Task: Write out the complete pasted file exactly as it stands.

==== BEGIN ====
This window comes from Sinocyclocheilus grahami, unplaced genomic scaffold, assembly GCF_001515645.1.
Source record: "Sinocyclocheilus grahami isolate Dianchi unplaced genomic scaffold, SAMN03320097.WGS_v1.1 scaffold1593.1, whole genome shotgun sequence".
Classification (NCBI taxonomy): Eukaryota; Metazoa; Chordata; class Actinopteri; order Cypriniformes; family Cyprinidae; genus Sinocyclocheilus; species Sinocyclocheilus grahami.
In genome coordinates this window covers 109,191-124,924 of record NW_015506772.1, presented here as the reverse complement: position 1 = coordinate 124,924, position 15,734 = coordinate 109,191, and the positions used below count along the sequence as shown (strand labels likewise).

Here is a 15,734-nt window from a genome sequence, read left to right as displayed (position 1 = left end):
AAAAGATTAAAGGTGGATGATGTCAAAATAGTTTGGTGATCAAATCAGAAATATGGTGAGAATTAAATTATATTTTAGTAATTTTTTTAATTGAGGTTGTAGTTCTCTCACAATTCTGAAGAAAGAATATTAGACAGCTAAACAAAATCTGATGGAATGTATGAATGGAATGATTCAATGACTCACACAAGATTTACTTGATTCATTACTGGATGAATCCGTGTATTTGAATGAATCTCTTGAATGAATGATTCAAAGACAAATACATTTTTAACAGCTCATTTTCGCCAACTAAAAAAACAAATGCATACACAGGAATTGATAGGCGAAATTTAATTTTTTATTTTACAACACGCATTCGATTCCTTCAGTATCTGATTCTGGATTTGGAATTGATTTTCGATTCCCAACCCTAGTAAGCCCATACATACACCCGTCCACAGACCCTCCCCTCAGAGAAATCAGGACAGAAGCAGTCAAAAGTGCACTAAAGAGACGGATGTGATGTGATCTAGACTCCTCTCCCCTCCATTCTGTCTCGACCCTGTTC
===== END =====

This window comes from Sinocyclocheilus grahami, unplaced genomic scaffold, assembly GCF_001515645.1.
Source record: "Sinocyclocheilus grahami isolate Dianchi unplaced genomic scaffold, SAMN03320097.WGS_v1.1 scaffold1593.1, whole genome shotgun sequence".
Classification (NCBI taxonomy): Eukaryota; Metazoa; Chordata; class Actinopteri; order Cypriniformes; family Cyprinidae; genus Sinocyclocheilus; species Sinocyclocheilus grahami.
In genome coordinates this window covers 109,191-124,924 of record NW_015506772.1, presented here as the reverse complement: position 1 = coordinate 124,924, position 15,734 = coordinate 109,191, and the positions used below count along the sequence as shown (strand labels likewise).

Here is a 15,734-nt window from a genome sequence, read left to right as displayed (position 1 = left end):
AAAAGATTAAAGGTGGATGATGTCAAAATAGTTTGGTGATCAAATCAGAAATATGGTGAGAATTAAATTATATTTTAGTAATTTTTTTAATTGAGGTTGTAGTTCTCTCACAATTCTGAAGAAAGAATATTAGACAGCTAAACAAAATCTGATGGAATGTATGAATGGAATGATTCAATGACTCACACAAGATTTACTTGATTCATTACTGGATGAATCCGTGTATTTGAATGAATCTCTTGAATGAATGATTCAAAGACAAATACATTTTTAACAGCTCATTTTCGCCAACTAAAAAAACAAATGCATACACAGGAATTGATAGGCGAAATTTAATTTTTTATTTTACAACACGCATTCGATTCCTTCAGTATCTGATTCTGGATTTGGAATTGATTTTCGATTCCCAACCCTAGTAAGCCCATACATACACCCGTCCACAGACCCTCCCCTCAGAGAAATCAGGACAGAAGCAGTCAAAAGTGCACTAAAGAGACGGATGTGATGTGATCTAGACTCCTCTCCCCTCCATTCTGTCTCGACCCTGTTC